When you say that your work has applications is it direct? one degree off? two? Are all theorems no more than six degrees away from  an application? Depends on how you define degree and application.

Monday, July 09, 2018

Soliciting answers for THIRD survey about P vs NP

I have done two surveys for SIGACT NEWS Complextiy Column (edited by Lane Hemaspaandra)
on P vs NP and related topics.  Lane has asked me to do a third. I annouced it in my open problems column here For those who don't read SIGACT news

1) You should!

2) Here is where to go to fill out the survey: here

bill g.

P.S. (do people use P.S. anymore? Do young people know that it means Post Script, and that it
does not refer to ps-files?)

A commenter requested I add what the DEADLINE for responding was. I originally thought people would read the post and immediately respond (and I HAVE had a BIG uptick in responses in the last day). I still believe this. BUT there are people who read the blog days, weeks, months, even years after I post it (though the comments we get on very old posts tend to contain clicks for good deals on Tuxedo's (I am serious. Tuxedo's? Not well targeted unless they count my Tuxedo T-shirt).

Okay, enough babbling -- the point is that I should have a deadline for those who read the blog later than now.

DEADLINE: Oct 1, 2018. STRICT!

P.P.S - does anyone use P.P.S anymore?

Thursday, July 05, 2018

Happy 90th Juris!

Juris Hartmanis turns 90 today. Hartmanis with Richard Stearns received the 1993 Turing Award for their seminar work On the Computational Complexity of Algorithms. I've talked about that paper before, after all it started our field and gave the name that we use for the blog. So instead I'll use this blog post to talk about how Hartmanis led me into this wondrous field.

At Cornell in 1983 I was an undergraduate double major in math and CS destined at the time for grad school in math. I took the undergraduate Introduction to Theory course from Hartmanis and immediately got excited about the field. Hartmanis said the top student in the course was typically an undergrad followed by a bunch of graduate students. I was a counterexample coming in second in the course list (back then your grades were posted by ID number). I never found out who came in first.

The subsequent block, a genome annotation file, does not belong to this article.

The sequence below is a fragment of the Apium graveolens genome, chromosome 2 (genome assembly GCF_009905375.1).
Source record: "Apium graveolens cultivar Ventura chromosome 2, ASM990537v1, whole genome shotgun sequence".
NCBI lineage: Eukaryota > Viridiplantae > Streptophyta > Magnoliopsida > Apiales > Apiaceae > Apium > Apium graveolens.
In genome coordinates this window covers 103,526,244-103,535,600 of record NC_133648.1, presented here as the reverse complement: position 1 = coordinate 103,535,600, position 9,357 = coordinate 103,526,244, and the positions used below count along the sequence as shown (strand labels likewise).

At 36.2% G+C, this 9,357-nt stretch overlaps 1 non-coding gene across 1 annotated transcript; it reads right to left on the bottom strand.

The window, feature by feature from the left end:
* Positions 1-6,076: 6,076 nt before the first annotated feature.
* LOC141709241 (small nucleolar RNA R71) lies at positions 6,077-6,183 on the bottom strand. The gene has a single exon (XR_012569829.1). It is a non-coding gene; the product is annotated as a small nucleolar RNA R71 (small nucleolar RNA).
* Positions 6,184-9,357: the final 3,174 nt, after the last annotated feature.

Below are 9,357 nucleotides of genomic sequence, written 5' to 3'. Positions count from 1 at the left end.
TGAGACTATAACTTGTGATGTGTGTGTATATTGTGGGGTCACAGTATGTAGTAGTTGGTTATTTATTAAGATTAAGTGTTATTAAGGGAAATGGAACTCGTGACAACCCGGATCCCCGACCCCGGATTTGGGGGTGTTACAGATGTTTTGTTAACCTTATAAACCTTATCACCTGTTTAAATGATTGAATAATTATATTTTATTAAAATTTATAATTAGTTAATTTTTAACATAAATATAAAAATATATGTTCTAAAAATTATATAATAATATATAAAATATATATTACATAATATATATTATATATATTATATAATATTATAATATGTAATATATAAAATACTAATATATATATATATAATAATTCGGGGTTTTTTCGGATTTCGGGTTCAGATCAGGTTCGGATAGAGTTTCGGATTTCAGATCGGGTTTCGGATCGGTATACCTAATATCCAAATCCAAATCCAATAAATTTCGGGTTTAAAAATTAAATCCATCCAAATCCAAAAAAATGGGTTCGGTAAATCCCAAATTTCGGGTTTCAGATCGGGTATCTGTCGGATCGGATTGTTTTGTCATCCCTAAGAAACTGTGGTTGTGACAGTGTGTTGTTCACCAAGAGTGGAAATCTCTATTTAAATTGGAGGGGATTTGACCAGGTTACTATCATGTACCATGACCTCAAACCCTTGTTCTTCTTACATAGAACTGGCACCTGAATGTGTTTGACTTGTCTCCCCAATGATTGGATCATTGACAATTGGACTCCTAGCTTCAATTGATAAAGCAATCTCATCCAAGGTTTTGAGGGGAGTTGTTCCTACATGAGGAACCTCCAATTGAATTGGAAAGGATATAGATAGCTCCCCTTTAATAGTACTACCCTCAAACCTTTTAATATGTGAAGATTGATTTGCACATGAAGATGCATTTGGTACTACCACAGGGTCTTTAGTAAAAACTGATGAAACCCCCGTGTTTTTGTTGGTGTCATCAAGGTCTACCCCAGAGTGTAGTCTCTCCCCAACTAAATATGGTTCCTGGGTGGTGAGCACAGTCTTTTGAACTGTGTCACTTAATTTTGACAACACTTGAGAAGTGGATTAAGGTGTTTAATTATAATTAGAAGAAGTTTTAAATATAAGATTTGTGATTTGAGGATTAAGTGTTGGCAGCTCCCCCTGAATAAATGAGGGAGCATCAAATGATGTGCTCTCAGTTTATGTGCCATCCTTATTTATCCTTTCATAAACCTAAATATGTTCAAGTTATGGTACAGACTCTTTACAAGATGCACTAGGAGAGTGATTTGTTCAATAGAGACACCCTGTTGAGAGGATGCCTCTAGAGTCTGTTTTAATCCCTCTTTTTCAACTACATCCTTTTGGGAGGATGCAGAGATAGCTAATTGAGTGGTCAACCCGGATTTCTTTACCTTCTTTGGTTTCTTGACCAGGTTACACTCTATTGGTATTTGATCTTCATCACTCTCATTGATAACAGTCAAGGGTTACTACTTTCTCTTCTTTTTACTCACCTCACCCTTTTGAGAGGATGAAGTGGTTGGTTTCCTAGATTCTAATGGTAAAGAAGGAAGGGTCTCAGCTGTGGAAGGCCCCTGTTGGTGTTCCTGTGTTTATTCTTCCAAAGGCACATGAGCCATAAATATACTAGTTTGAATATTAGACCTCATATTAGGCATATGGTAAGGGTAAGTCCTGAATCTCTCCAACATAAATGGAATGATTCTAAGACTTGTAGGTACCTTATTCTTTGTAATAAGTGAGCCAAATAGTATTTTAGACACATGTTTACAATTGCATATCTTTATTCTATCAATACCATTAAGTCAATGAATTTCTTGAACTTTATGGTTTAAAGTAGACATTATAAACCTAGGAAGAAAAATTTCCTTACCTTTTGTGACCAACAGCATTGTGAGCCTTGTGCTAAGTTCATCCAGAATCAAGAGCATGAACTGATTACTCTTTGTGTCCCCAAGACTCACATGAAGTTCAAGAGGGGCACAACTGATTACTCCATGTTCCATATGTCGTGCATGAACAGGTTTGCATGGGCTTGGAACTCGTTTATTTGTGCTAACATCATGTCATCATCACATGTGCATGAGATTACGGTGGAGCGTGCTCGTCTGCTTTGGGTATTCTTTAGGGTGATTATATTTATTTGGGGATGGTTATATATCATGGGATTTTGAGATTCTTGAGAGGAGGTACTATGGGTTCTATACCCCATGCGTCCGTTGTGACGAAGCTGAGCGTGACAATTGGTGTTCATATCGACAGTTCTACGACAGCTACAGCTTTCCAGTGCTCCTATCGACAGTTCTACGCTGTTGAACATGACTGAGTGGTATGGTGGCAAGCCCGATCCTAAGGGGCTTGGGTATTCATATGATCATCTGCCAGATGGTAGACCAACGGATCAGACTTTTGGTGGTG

In that same semester I took Introduction to Linguistics. Chomsky and context-free languages in both classes. Seemed cool at the time.

Based almost solely on that course with Hartmanis I decided to do graduate work in theoretical computer science. In the spring of 1985, while most of my fellow second-semester seniors took Introduction to Wine, I took graduate Complexity Complexity again with Hartmanis. That cemented my career as a complexity theorist. The course started with some basic computability theory (then called recursion theory) and used that as a jumping point to complexity. A large emphasis on the Berman-Hartmanis Isomorphism Conjecture. The conjecture implies P ≠ NP and Hartmanis said anyone who could prove the conjecture, even assuming P ≠ NP, would get an automatic A. The problem remains open but I did years later have a couple of proofs giving an oracle making BH true. That should be good enough for a B.

My favorite quote from Juris: "We all know that P is different from NP, we just don't know how to prove it." Still true today.

Monday, July 02, 2018

The BREAKTHROUGH on Chromatic Number of the Plane (guest post)

(The new SIGACT News chair wnated me to post a letter he send to all SIGACT members on my blog in case you are not in SIGACT. He thinks you should be. I think so to so next year he won't ask me to do this. Here is his letter: here)